REVIEW: The Greatest Showman (2017)

Theatrical Release Poster – 20th Century Fox

The following is a review of The Greatest Showman — Directed by Michael Gracey.

It’s the end of the year, so let’s give it a go with a Christmas analogy. Imagine you’re about to open this great, big present covered with gorgeous wrapping paper. But as you rip off the wrapping paper, and open the box that contains your gift, you start to sense the disappointment as the great, big gift is much smaller than the box and the wrapping paper made it seem.

What did you get? Oh, it’s this neat little plaque with some inspirational quote on it. It’s about as generic as possible. That’s The Greatest Showman. A good-hearted hoodwink so disappointing that you question why you ever got excited at all.

First-time director Michael Gracey’s musical The Greatest Showman tells a ‘version’ of P. T. Barnum’s life. It is a traditional rags to riches musical with a wonderful cast featuring Hugh Jackman as the eponymous ‘greatest showman,’ P. T. Barnum; Rebecca Ferguson as the Swedish Nightingale, Jenny Lind; Michelle Williams as Charity Barnum; and Zac Efron as a composite character, a partner and protégé to Barnum.

There actually was a time when I thought this movie might be my favorite of the year. Hugh Jackman in a potentially rich and complex role, and Zac Efron back in a musical — oh and it doesn’t hurt that one of the most underappreciated Oscar-caliber actresses out there — Michelle Williams — was in it. But this is a huge disappointment, complete with a rushed opening act. All show, no substance. Trickery, cliches, and wonder in place of a strong narrative and solid characters. Jackman actually is quite good here, but his character’s circus ‘freaks’ deserve more than cardboard-thin characters.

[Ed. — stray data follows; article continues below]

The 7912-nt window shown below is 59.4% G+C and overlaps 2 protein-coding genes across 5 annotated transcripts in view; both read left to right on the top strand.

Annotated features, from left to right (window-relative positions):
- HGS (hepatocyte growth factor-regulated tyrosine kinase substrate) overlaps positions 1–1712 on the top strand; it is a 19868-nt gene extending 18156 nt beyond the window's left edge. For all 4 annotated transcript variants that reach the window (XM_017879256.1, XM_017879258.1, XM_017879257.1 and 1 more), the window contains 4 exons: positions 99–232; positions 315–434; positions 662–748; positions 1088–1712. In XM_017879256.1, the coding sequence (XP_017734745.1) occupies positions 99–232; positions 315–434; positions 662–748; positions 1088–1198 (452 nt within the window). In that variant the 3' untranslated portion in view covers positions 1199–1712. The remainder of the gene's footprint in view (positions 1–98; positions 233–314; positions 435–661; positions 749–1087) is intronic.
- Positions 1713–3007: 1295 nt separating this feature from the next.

I remember once having an argument with a friend of mine about musicals. She was of the opinion that a musical is as good as its songs are catchy. And if you only watch musicals for the songs, then you may find enjoyment from The Greatest Showman after all.

Benj Pasek and Justin Paul, whose musical work include the Tony-award winning musical Dear Evan Hansen and Damien Chazelle’s movie musical masterpiece La La Land, worked on the music for The Greatest Showman, but you almost can’t tell. It’s a completely different scale of musical numbers — they are giant pop anthems for the disenfranchised — which doesn’t mean they are automatically good, per se. But I did think that many of these musical numbers are very entertaining.

Finally, there is, of course, the issue of the film being a disingenuous account of P. T. Barnum’s career and life. All films obviously require some degree of suspension of disbelief, and musicals even more so, but, to me, The Greatest Showman came across as a mendacious apologia. To me, it almost felt like the studio was force-feeding you a spoonful of sugar to make the film go down well. Or perhaps I am being too harsh on the film. The sugar — the musical numbers — is appetizing, though, so no one can really blame you if you enjoy the film.

All things considered, I think The Greatest Showman is a perfectly well-meaning musical, even though it is historically inaccurate. I’d even say that the wonderful music accompanying the film and Jackman’s performance almost salvage the production. But it is the musical genre equivalent of the Transformers-films. It isn’t very good, it isn’t very memorable, but it is watchable. It is a turn-your-brain-off picture for the musical genre, and that will be enough for some. However, if you want authenticity, then you’d be better off reading P. T. Barnum’s wikipedia page with Pasek and Paul’s music playing in the background. Although that may be too distracting.

6 out of 10

– Jeffrey Rex Bertelsen

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